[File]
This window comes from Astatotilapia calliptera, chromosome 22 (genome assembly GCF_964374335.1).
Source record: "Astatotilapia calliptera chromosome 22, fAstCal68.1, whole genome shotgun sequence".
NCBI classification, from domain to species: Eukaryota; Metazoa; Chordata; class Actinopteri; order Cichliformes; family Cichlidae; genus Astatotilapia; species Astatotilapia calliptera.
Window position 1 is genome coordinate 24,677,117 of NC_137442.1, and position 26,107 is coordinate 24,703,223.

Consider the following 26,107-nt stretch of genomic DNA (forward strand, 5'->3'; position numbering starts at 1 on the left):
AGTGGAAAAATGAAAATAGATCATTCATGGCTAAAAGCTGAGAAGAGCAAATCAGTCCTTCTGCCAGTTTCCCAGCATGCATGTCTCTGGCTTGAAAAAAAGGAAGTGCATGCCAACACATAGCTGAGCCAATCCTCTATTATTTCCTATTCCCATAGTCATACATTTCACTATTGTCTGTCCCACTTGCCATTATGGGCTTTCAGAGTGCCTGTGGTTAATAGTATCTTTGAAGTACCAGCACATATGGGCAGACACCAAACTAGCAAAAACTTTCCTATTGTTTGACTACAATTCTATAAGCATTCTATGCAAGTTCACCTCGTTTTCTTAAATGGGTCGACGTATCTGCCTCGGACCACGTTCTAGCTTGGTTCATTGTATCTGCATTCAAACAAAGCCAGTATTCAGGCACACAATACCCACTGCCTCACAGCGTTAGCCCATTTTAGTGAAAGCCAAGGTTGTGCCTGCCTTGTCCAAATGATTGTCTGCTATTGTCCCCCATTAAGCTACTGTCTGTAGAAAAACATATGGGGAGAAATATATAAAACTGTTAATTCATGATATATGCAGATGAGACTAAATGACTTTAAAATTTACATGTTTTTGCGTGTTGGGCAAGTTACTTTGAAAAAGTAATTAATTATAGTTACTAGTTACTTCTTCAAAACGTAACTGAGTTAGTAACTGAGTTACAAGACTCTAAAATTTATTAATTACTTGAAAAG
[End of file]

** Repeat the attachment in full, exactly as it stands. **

This window comes from Astatotilapia calliptera, chromosome 22 (genome assembly GCF_964374335.1).
Source record: "Astatotilapia calliptera chromosome 22, fAstCal68.1, whole genome shotgun sequence".
NCBI classification, from domain to species: Eukaryota; Metazoa; Chordata; class Actinopteri; order Cichliformes; family Cichlidae; genus Astatotilapia; species Astatotilapia calliptera.
Window position 1 is genome coordinate 24,677,117 of NC_137442.1, and position 26,107 is coordinate 24,703,223.

Consider the following 26,107-nt stretch of genomic DNA (forward strand, 5'->3'; position numbering starts at 1 on the left):
AGTGGAAAAATGAAAATAGATCATTCATGGCTAAAAGCTGAGAAGAGCAAATCAGTCCTTCTGCCAGTTTCCCAGCATGCATGTCTCTGGCTTGAAAAAAAGGAAGTGCATGCCAACACATAGCTGAGCCAATCCTCTATTATTTCCTATTCCCATAGTCATACATTTCACTATTGTCTGTCCCACTTGCCATTATGGGCTTTCAGAGTGCCTGTGGTTAATAGTATCTTTGAAGTACCAGCACATATGGGCAGACACCAAACTAGCAAAAACTTTCCTATTGTTTGACTACAATTCTATAAGCATTCTATGCAAGTTCACCTCGTTTTCTTAAATGGGTCGACGTATCTGCCTCGGACCACGTTCTAGCTTGGTTCATTGTATCTGCATTCAAACAAAGCCAGTATTCAGGCACACAATACCCACTGCCTCACAGCGTTAGCCCATTTTAGTGAAAGCCAAGGTTGTGCCTGCCTTGTCCAAATGATTGTCTGCTATTGTCCCCCATTAAGCTACTGTCTGTAGAAAAACATATGGGGAGAAATATATAAAACTGTTAATTCATGATATATGCAGATGAGACTAAATGACTTTAAAATTTACATGTTTTTGCGTGTTGGGCAAGTTACTTTGAAAAAGTAATTAATTATAGTTACTAGTTACTTCTTCAAAACGTAACTGAGTTAGTAACTGAGTTACAAGACTCTAAAATTTATTAATTACTTGAAAAG